Business News of 2014-07-09

Fiifi Kwetey attacks banks

Banks in Ghana underpay savers, do little to mobilise deposits from the informal sector, and pursue short-term profits to the detriment of long-term growth of companies and the economy, Fiffi Kwetey, Minister for Financial and Allied Institutions has said.

Speaking in an interview with B&FT, the Minister, who is soon to leave his current portfolio to head the Ministry of Agriculture, issued a scathing criticism of an industry which due to its fat margins -- 41 percent in 2013 -- has become the envy of most other sectors of the economy.

The industry’s stunning profits are largely due to high lending rates, not rising transaction volumes, and banks have been squeezing savers by paying paltry interest on their deposits, he charged.

“Instead of banks working hard to tap into the huge volumes of deposits outside of the banking sector, they are busy chasing SSNIT, a few large institutions and fighting among themselves -- snatching each other's customers, hardly wanting to go out there and get deposits from the vast majority of Ghanaians because it takes a lot of hard work.

“The banks need to have a long-term perspective; they need to understand short- term profitability is great, but far better is the economic transformation that will ensure they are in business over a longer time.

“If you have a long-term perspective, you are far more patient and diligent with the way you go about things; but if you have a short-term outlook, nothing happens.

“Having a more long-term approach and working for economic growth is better, as opposed to the need to show profitability at end of the year which can derail progress.

“If I get 10 percent profit this year with a view that in five years the various companies I am financing will grow larger and make profit in the next five years, I am doing far more service to myself and the country than putting emphasis on making 50 percent this year while literally diminishing the long-term transformational capacity of the companies I am dealing with.”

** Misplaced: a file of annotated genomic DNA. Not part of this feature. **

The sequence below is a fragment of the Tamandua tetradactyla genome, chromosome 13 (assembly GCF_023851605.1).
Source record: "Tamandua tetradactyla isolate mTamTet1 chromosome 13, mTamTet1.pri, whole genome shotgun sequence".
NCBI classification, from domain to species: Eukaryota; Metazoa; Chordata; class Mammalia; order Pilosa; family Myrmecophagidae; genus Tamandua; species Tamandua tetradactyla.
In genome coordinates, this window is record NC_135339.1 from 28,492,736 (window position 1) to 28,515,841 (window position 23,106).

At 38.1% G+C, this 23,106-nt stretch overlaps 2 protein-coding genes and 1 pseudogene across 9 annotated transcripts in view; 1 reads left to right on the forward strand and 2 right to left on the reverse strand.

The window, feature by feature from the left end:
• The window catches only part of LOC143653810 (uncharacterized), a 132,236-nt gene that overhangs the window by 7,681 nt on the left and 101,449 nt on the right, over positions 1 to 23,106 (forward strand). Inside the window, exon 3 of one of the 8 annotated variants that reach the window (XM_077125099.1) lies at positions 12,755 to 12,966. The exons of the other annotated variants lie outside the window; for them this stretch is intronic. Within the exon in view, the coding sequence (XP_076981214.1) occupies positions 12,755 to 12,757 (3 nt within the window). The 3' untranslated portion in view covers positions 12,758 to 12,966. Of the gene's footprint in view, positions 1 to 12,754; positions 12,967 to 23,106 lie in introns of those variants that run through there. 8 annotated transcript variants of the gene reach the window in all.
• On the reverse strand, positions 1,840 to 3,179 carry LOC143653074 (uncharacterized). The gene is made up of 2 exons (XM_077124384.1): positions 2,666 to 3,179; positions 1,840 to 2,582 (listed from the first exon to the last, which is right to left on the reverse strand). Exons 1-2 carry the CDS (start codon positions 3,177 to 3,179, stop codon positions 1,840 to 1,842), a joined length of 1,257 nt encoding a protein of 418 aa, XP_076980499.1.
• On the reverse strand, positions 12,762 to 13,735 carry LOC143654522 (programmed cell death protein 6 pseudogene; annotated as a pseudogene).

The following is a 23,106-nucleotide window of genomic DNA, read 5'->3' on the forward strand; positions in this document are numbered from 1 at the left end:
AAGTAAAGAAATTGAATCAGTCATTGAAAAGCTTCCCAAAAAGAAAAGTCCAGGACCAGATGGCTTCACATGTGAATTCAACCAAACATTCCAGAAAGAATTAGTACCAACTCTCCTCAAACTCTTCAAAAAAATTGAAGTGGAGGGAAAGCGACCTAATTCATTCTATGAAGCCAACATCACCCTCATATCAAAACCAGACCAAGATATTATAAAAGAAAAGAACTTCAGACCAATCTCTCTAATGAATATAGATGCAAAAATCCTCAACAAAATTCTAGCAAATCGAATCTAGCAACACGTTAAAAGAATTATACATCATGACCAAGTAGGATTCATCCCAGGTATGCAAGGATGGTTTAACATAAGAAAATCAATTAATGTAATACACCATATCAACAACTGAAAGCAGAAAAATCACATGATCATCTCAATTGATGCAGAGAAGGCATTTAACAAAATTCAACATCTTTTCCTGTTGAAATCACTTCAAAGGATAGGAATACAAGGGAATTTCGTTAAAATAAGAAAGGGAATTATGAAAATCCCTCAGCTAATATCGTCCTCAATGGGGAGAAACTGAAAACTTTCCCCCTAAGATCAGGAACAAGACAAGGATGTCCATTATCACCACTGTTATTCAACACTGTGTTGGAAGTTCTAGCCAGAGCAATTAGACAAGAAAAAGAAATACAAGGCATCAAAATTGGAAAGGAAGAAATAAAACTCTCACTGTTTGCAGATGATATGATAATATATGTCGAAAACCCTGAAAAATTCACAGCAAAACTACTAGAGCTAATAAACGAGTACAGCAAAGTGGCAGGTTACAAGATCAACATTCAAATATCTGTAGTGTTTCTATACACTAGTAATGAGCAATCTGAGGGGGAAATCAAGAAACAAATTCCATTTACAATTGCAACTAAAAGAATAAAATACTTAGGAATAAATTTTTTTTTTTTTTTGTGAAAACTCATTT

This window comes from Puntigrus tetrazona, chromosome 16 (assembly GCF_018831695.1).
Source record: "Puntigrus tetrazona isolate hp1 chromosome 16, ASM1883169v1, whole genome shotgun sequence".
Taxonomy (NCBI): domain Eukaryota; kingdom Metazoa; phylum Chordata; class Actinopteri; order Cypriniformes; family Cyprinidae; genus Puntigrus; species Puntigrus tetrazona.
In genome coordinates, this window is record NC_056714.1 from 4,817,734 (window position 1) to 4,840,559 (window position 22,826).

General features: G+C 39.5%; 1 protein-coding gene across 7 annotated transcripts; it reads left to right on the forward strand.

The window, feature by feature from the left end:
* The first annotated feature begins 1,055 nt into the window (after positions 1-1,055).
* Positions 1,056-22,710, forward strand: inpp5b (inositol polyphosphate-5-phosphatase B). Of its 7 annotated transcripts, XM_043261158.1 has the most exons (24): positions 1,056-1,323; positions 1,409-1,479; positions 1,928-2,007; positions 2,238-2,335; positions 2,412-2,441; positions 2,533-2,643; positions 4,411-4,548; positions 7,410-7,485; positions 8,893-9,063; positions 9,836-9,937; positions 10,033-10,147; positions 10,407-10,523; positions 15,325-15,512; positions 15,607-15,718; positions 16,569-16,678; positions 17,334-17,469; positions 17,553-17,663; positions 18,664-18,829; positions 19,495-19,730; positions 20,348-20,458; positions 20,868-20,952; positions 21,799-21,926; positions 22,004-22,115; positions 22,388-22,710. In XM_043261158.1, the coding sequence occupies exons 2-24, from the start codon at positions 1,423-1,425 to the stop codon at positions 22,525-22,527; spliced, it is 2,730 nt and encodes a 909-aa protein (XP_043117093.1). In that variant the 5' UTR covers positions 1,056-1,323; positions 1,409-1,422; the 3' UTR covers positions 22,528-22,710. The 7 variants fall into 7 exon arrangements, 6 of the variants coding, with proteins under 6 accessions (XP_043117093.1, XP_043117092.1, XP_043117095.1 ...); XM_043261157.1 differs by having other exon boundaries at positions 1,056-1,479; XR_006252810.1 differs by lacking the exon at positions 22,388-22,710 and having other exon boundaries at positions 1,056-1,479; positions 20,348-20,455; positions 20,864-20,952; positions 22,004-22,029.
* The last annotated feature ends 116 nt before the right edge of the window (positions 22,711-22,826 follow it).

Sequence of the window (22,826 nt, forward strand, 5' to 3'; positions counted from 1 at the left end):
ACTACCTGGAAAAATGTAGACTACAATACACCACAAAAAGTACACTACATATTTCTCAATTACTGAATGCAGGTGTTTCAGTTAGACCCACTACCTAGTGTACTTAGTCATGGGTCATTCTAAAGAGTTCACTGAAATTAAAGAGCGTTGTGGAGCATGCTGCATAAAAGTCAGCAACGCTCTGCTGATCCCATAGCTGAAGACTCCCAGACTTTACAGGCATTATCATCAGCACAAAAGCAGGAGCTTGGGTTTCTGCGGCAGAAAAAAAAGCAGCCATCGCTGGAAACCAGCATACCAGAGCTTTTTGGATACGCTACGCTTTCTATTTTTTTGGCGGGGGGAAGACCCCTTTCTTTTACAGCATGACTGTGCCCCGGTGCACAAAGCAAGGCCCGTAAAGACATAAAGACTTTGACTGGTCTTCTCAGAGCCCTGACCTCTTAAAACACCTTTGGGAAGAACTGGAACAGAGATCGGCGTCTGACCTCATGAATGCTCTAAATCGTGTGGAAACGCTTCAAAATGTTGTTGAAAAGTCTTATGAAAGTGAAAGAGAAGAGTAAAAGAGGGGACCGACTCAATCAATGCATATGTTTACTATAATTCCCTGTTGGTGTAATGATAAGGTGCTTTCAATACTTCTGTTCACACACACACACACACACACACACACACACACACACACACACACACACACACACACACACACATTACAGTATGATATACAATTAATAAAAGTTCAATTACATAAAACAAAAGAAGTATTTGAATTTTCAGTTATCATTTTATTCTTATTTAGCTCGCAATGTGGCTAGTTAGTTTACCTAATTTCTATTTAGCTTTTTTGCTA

The former Deputy Minister of Finance also scolded the industry for its treatment of savers, saying banks do not reward depositors proportionately compared to the interest rates they charge on their loans.

“What they do is put more emphasis on how much it is they are charging for lending, while savings rates are low; so they are getting bigger margins,” he said.

Banks’ average interest spread -- the gap between lending and deposit rates -- is around 17 percentage points, according to the most recent data published by the central bank in August 2013.

Mr. Kwetey rejected the view that while banks’ interest spread may be high, they finance much of their lending at rates close to the Treasury bill rate; thus the high cost of loans is the result of high government borrowing rates.

He stated: “At the end of 2011, the Treasury bill rate was as low as 9 percent. Between 2010, 2011 all the way to the middle of 2012, Treasury bill rates were very low.

“During that period, the banks still did not make the move we expected them to make. When the T-bill rate is going up, lending rates move very swiftly; and when it is moving down, it takes forever for lending rates to come down. It is not natural. They give all kinds of excuses.”

Banks’ costly lending rates are the reason for the high default rate of borrowers, he said, and the industry needs to discard its exploitative mindset.

“We are a people who are obsessed with exploitation; we think the only way we can make profit is exploit each other. That is why a consciousness change needs to happen. Why do you think this is the only country where people charge three years rent advance? Because we are a cheating lot, and we need to change.”